For a sporting event with a global television audience of 1 billion it has always been notoriously easy to get sniffy about the Champions Trophy. Perhaps its most embarrassing occasion - but there have been plenty - was in 2002, when it rained in Colombo.
On both days set aside for the final, one complete innings was possible, with only a little of the second. But under the regulations at the time a new match had to be started on each day. Thus Sri Lanka made 244 for 5 on the first day and 222 for 7 on the second, India replying with 14 for 0 and 38 for 1. And that was that. After three weeks and 14 (and a half) games, everybody packed up to go home not much the wiser.
The Champions Trophy had not fulfilled part of the bargain: there were no champions. Short of retitling it simply The Trophy, what were the International Cricket Council to do?
The 2006 version should at least avoid that fate even as autumn descends on northern India. Barring a late, late monsoon, one of New Zealand, West Indies, South Africa and Australia or India will be crowned ICC Champions Trophy winners next Sunday.
But that will not stop the sniffing. The Champions Trophy, to its critics, seems to embody everything that is wrong with international cricket. The ICC have started to adopt gallows humour, now considering themselves at fault for everything from the code of conduct to world hunger. But there are questions for them and their chief executive, Malcolm Speed.
Why have the crowds been so small?
They were small in Sri Lanka and in England in 2004. People desist from attending neutral games. While this has not done much for India's standing as a cricket-daft nation, it has not helped that matches have coincided with Hindu and Muslim festivals, Diwali and Eid respectively.
Ticket prices have seemed high. They were set by the Board of Control for Cricket in India and approved by the ICC. Packages were offered in Jaipur: buy a ticket for India's game and get slashed prices for other matches.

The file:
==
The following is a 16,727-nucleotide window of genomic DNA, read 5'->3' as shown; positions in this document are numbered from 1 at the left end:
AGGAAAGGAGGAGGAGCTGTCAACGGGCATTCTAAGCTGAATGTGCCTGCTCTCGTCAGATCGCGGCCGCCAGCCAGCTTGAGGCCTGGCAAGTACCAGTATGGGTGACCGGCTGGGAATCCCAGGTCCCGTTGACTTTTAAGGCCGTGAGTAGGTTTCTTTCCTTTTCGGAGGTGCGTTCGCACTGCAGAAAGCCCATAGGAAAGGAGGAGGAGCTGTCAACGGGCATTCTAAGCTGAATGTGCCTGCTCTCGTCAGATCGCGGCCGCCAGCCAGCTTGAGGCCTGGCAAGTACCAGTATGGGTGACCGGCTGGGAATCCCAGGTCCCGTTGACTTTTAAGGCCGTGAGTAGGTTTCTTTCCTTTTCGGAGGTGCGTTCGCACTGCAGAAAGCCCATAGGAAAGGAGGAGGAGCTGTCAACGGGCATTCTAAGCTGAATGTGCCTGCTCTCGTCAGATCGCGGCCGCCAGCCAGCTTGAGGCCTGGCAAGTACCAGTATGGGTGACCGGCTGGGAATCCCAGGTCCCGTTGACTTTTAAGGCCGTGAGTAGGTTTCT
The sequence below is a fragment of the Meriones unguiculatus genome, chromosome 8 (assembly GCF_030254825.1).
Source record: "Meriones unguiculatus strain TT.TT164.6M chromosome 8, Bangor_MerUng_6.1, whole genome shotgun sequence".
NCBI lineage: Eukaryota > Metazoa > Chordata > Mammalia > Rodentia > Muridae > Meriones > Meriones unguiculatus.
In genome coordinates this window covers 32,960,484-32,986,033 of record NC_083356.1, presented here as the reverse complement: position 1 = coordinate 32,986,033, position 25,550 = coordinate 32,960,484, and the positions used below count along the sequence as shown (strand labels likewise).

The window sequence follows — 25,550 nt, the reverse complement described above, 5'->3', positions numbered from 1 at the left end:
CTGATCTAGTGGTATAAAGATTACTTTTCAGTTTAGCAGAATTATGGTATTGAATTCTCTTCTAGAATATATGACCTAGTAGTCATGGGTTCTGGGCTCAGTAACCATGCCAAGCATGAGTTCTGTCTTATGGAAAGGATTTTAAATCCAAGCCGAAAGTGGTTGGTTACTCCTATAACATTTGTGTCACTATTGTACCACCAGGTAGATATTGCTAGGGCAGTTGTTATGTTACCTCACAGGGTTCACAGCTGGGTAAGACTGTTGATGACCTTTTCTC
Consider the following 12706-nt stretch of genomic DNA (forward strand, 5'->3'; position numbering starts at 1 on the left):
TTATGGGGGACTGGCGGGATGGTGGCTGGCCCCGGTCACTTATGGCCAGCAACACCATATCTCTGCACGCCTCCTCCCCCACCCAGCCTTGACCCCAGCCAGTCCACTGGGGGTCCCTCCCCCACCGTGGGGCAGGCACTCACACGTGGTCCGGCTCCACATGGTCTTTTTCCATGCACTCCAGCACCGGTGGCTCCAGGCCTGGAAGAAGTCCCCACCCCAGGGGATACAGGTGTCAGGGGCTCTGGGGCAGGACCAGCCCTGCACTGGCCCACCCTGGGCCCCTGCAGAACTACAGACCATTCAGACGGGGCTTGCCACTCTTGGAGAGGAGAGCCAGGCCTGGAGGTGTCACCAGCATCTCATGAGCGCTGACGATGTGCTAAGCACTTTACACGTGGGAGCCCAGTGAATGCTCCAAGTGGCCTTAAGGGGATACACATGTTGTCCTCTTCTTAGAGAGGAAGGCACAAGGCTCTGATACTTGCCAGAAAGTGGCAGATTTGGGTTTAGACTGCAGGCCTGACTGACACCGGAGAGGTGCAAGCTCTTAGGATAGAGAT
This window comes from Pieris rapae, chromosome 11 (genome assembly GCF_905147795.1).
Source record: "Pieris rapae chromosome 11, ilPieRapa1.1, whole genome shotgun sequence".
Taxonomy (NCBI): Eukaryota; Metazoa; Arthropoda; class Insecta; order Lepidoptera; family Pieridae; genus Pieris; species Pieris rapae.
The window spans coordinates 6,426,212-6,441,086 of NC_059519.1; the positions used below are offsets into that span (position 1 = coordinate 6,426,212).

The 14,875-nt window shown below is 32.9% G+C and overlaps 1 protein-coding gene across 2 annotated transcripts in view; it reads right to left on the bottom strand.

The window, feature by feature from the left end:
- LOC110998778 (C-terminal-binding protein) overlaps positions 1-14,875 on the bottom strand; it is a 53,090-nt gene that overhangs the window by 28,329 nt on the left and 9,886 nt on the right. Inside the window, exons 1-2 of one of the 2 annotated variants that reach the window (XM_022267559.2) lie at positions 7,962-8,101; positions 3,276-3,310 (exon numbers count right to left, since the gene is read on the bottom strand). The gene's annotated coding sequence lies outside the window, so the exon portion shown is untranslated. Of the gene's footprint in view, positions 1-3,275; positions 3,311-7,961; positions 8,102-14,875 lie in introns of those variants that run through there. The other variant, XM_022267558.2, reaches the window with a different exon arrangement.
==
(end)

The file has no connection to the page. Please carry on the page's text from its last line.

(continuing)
In the Under-19 World Cup in Sri Lanka in February, where schools cricket attracts thousands, the ICC made entry free. Matches were still played in empty grounds. But the time of year, down to the Indian board, has not helped.
The truth is that countriesprotect their own bilateral series.
Does anybody watch on television?
It is estimated that the global audience will again exceed 1bn, the majority in the subcontinent. Some 300 people were gathered round a set in a Chandigarh street watching India on Friday. All countries watch their own - and many have come to prefer watching matches on television.
Are the broadcasters happy?
It seems they are. Directors become frustrated at small crowds because a small live crowd can convey a lack of theatre.
But audiences are generally robust. Broadcasters have just begun the bidding for the next eight-year cycle of ICC events, starting after the 2007 World Cup. That involves 19 ICC events in all, one a year involving full- member countries.
What about the format of the Champions Trophy?
Perhaps the next event will involve only the top eight nations, therefore excluding Bangladesh and Zimbabwe. But it will remain a 50-over competition.
The trouble with this is that it leaves the concern of how Bangladesh and Zimbabwe can improve without playing better opposition. On the other hand, a preliminary round-robin here, involving six matches in four cities, produced the outcome everybody predicted.
Is there too much cricket, with the World Cup and Twenty20 both next year?
The members of the ICC agreed to have one ICC event a year. But they also need to generate income themselves with their own bilateral series or triangular tournaments.
The support is generally unswerving until it comes to a nation's turn to stage an event (applying probably to everything but the World Cup). ICC want to get the balance right. They have to generate income for developing countries. The Champions Trophy and the Twenty 20 will go head to head after 2011: depending on popularity, there will be one or the other every two years.
What about the low scores in this event?
Some people like the idea that the bowlers are being given a chance and the batsmen are having to work hard. It's called cricket. But it could be a factor in live crowds, who like manifold boundaries, staying away.
Had it been at a different time of year pitches would have been more conducive to run-scoring but that's nimbyism again.
Are the pitches good enough?
A case of glue, dew and probably Barney Magrew. Late-season pitches have had to be glued together with a special bonding agent for consistency, and a dew-reducer has been introduced to ensure second innings are not farcical.
In Bombay, the ground staff might have suffered from a late monsoon and their inexperience in preparing pitches for international cricket - the gap had been 11 years.
Have matches been selected for random dope-testing?
Two out of six have been picked so far, with two players from either side. New Zealand happened to be involved in both. Testers can never give teams the idea that once tested they are free to do as they wish.
Why are England rubbish?
Not even the ICC can answer that one.Reuse content